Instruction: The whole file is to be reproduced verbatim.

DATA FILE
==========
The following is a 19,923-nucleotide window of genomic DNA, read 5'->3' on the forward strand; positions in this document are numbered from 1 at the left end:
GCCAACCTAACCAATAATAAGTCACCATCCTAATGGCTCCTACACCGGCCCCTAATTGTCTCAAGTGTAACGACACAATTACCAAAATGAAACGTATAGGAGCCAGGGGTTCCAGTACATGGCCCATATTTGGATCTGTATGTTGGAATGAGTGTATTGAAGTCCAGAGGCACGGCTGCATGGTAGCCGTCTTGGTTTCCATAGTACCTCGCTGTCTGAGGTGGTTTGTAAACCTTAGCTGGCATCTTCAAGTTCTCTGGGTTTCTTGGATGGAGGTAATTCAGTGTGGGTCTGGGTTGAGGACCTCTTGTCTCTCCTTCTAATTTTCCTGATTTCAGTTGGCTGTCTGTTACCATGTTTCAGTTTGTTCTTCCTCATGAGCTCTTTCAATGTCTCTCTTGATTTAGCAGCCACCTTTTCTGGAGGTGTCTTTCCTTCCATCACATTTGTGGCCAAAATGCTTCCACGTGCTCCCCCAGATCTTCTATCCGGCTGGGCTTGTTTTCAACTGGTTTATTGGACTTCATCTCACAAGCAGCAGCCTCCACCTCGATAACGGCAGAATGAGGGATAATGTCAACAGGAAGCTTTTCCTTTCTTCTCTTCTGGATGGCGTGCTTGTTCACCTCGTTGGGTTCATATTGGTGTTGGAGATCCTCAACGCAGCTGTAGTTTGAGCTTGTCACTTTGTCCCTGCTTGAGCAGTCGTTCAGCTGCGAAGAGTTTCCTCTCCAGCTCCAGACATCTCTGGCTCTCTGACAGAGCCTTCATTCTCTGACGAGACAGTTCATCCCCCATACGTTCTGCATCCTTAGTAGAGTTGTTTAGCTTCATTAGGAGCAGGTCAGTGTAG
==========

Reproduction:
The following is a 19,923-nucleotide window of genomic DNA, read 5'->3' on the forward strand; positions in this document are numbered from 1 at the left end:
GCCAACCTAACCAATAATAAGTCACCATCCTAATGGCTCCTACACCGGCCCCTAATTGTCTCAAGTGTAACGACACAATTACCAAAATGAAACGTATAGGAGCCAGGGGTTCCAGTACATGGCCCATATTTGGATCTGTATGTTGGAATGAGTGTATTGAAGTCCAGAGGCACGGCTGCATGGTAGCCGTCTTGGTTTCCATAGTACCTCGCTGTCTGAGGTGGTTTGTAAACCTTAGCTGGCATCTTCAAGTTCTCTGGGTTTCTTGGATGGAGGTAATTCAGTGTGGGTCTGGGTTGAGGACCTCTTGTCTCTCCTTCTAATTTTCCTGATTTCAGTTGGCTGTCTGTTACCATGTTTCAGTTTGTTCTTCCTCATGAGCTCTTTCAATGTCTCTCTTGATTTAGCAGCCACCTTTTCTGGAGGTGTCTTTCCTTCCATCACATTTGTGGCCAAAATGCTTCCACGTGCTCCCCCAGATCTTCTATCCGGCTGGGCTTGTTTTCAACTGGTTTATTGGACTTCATCTCACAAGCAGCAGCCTCCACCTCGATAACGGCAGAATGAGGGATAATGTCAACAGGAAGCTTTTCCTTTCTTCTCTTCTGGATGGCGTGCTTGTTCACCTCGTTGGGTTCATATTGGTGTTGGAGATCCTCAACGCAGCTGTAGTTTGAGCTTGTCACTTTGTCCCTGCTTGAGCAGTCGTTCAGCTGCGAAGAGTTTCCTCTCCAGCTCCAGACATCTCTGGCTCTCTGACAGAGCCTTCATTCTCTGACGAGACAGTTCATCCCCCATACGTTCTGCATCCTTAGTAGAGTTGTTTAGCTTCATTAGGAGCAGGTCAGTGTAG